The way forward

Although we have had great success prosecuting using cycle camera evidence sent to us by cyclists, not all, even those running cameras on their daily journeys have the desire to start reporting offending drivers (as previously discussed here : Lights, Camera, Action !  ).

So we need to be proactive, and so in partnership with Birmingham City Council we have a new partnership scheme which will see a traffic officer riding the most vulnerable locations for cyclists looking to instantly act upon close passes, distracted driving and the like. The cycling traffic officer when passed too close will let the officer up the road know, who will in turn stop the motorist. Then the offender will be given a choice, prosecution or 15 minutes spent being educated as to the correct way to pass a cyclist.

It’s simple but effective, drivers are shown how far they should be from a cyclist, we have chosen the widely advocated 1.5mtr as our minimum but of course a much further distance will be needed in many circumstances depending on the vehicle type and speed. For instance if the opposite carriageway is available for an overtake and isn’t used in its entirety the driver will be pulled and shown why they should utilise all the available road room available to facilitate a safe overtake. A full sized replica road floor mat with various hazards positioned on it will give perspective and equip drivers with the knowledge needed to prevent further offences being committed.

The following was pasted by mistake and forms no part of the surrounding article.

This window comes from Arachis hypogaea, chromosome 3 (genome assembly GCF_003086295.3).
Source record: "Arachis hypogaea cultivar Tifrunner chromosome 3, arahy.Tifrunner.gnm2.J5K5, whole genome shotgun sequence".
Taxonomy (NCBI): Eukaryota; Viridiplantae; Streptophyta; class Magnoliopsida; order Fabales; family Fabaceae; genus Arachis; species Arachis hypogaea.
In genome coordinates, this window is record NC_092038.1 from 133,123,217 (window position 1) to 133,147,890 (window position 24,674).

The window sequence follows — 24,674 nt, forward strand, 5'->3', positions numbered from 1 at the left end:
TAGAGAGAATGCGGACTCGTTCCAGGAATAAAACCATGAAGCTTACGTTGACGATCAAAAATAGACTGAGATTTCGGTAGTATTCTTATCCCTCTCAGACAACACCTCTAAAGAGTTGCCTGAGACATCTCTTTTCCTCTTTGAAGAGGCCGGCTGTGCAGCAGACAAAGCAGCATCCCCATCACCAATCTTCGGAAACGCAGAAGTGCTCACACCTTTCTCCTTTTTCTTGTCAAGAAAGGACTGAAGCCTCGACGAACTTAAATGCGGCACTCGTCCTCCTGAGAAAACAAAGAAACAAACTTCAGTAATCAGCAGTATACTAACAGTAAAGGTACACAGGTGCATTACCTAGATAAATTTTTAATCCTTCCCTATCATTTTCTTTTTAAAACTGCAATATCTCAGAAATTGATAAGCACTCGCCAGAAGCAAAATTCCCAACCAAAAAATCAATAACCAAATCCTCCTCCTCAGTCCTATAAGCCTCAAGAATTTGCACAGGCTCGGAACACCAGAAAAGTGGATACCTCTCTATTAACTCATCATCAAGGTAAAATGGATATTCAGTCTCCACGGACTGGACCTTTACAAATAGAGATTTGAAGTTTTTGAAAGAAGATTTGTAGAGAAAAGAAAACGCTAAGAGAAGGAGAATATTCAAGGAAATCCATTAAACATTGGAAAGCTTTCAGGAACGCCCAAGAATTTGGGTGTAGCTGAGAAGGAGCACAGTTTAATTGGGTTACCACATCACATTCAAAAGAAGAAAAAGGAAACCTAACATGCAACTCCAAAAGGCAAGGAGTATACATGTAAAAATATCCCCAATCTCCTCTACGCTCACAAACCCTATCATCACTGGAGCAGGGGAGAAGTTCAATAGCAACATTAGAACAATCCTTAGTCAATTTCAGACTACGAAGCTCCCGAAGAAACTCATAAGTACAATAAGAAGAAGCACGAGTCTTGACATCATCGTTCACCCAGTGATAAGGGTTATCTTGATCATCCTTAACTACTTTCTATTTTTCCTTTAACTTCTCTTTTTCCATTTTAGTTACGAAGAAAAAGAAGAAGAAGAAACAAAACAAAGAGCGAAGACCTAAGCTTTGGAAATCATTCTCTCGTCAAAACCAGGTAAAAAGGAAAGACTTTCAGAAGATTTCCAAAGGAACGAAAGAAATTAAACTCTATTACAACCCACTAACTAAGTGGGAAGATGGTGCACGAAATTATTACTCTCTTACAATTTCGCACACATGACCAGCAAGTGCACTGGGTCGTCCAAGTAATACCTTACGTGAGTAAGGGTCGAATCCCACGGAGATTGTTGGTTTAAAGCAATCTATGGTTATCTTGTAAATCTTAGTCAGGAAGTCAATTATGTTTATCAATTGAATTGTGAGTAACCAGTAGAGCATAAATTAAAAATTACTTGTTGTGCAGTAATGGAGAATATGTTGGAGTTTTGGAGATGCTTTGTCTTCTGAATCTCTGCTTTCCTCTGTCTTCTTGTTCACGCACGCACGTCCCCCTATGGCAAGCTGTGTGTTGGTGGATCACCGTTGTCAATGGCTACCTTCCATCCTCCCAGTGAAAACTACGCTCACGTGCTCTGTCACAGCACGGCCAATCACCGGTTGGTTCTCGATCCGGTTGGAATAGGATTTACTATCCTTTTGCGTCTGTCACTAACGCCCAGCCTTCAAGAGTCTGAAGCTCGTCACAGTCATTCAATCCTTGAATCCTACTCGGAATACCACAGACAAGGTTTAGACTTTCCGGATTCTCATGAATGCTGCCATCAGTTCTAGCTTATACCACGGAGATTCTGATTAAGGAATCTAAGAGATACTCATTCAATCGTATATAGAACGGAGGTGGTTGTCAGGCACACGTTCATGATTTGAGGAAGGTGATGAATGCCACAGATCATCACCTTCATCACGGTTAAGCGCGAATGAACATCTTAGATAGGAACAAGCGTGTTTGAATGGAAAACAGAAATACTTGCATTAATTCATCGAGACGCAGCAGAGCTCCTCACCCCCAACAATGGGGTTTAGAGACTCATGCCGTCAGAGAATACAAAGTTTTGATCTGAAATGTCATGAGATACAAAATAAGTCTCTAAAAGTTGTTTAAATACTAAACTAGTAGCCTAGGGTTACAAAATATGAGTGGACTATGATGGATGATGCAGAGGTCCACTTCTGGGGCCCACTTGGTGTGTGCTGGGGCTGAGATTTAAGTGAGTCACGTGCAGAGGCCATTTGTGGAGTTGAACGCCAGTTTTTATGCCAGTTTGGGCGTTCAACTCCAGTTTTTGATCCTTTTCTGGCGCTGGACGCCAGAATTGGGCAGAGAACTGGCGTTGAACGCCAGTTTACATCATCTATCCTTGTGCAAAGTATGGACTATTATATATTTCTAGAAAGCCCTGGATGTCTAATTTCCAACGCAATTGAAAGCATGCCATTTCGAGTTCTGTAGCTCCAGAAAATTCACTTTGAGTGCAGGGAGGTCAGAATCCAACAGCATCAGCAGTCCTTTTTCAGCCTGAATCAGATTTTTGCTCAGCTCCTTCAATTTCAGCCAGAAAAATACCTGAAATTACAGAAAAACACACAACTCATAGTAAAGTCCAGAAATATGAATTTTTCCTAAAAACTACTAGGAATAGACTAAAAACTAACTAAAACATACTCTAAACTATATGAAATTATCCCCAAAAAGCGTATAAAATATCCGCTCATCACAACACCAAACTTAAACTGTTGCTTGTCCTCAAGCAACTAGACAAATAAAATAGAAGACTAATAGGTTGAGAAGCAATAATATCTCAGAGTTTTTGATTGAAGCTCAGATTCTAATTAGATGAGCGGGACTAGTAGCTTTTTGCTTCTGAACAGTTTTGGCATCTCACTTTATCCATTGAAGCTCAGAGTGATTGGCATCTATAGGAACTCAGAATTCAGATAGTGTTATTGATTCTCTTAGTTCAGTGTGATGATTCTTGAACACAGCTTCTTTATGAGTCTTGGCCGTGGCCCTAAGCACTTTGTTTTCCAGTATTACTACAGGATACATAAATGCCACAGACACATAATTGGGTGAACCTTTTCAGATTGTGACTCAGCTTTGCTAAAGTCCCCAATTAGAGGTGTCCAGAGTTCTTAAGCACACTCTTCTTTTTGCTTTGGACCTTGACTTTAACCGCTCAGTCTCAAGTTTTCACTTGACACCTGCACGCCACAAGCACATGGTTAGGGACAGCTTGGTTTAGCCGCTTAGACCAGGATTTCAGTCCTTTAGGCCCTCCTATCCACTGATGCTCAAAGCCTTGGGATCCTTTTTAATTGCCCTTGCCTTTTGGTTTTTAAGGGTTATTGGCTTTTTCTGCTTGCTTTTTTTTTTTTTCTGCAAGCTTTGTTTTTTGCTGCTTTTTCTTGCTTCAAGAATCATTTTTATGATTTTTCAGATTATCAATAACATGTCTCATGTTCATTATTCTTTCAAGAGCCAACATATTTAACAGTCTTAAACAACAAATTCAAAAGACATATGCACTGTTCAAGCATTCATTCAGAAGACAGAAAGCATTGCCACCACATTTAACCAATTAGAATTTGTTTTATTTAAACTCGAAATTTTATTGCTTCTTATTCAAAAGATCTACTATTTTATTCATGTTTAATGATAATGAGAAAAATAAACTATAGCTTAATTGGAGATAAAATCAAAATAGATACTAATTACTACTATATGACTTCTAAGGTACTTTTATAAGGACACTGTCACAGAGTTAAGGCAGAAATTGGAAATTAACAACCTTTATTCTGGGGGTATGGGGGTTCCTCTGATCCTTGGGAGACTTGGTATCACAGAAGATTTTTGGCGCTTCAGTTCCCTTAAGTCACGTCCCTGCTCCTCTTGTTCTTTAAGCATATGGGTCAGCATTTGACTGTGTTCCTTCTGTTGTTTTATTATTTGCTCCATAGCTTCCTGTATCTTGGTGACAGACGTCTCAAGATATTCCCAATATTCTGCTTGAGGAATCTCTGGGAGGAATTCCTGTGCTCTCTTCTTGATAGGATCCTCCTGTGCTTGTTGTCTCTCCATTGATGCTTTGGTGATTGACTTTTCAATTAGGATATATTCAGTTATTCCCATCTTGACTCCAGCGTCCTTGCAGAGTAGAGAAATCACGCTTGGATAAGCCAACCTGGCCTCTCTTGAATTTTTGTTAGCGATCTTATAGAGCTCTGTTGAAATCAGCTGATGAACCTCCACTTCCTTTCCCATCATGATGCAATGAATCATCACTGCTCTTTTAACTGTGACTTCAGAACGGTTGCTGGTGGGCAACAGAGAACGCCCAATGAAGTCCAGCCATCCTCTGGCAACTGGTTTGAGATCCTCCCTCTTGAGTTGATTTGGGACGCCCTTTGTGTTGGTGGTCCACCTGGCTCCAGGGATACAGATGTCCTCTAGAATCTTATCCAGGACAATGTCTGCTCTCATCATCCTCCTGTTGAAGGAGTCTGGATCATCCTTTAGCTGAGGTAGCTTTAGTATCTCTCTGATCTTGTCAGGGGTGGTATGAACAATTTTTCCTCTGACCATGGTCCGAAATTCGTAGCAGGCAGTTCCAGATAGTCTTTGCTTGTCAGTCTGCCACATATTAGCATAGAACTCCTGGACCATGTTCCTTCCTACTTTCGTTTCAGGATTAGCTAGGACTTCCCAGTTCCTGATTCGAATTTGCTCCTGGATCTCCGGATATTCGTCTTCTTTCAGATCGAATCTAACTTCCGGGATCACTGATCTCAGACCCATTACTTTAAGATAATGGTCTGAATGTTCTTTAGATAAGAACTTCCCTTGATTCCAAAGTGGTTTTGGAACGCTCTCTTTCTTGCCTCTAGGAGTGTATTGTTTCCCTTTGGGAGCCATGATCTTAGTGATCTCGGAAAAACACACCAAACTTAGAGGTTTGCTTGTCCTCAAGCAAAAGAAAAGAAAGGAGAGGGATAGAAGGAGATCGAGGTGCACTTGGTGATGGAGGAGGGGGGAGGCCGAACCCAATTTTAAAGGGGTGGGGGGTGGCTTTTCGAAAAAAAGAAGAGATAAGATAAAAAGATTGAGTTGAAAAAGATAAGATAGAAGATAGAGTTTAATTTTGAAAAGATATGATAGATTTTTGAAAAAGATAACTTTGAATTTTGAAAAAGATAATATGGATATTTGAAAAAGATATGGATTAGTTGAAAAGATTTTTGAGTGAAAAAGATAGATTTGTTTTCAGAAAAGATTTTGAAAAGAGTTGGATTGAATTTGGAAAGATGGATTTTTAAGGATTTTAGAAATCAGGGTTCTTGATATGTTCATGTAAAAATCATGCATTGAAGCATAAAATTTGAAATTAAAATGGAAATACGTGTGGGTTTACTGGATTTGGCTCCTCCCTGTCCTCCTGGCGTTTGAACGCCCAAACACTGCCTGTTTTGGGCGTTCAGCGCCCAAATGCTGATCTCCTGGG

Those who are committing any other offence as well as the “close pass” due care offence will be prosecuted for all offences, no immediate educational alternative for those who show such a low standard of driving.

Days without education

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Expect prosecution, not education for anything of this standard !

Following a period of education at a particular location if offences persist we will have “enforcement” only days where education isn’t an option for those committing close pass due care offences. Hopefully given the amount of publicity we anticipate this tactic will receive, most drivers should very quickly get the message and hopefully the enforcement only days should be few and far between!

We anticipate a change in driver behaviour as awareness of the tactic spreads, after all, every cyclist on the road ahead may well be a traffic officer on the operation, as our cyclists will not be liveried in any way, drivers will have no way of knowing !

RoSPA

For those who are reading this and think they need to make themselves or others (for example employee’s, friends or colleagues) more aware of how to share the road with cyclists in a way that will avoid prosecution, we recently teamed up with RoSPA and produced an interactive presentation which is free to download and is ideal. The presentation gives drivers examples of how to overtake cyclists, examples of what cyclists may do in certain situations to ensure their safety, and highlights blind spot awareness plus much more, and unlike anything that’s gone before it is filmed on live roads with live traffic, so those who have never cycled on a road get everything from a cyclists perspective. Well worth a look you’ll find it here : RoSPA Share the Road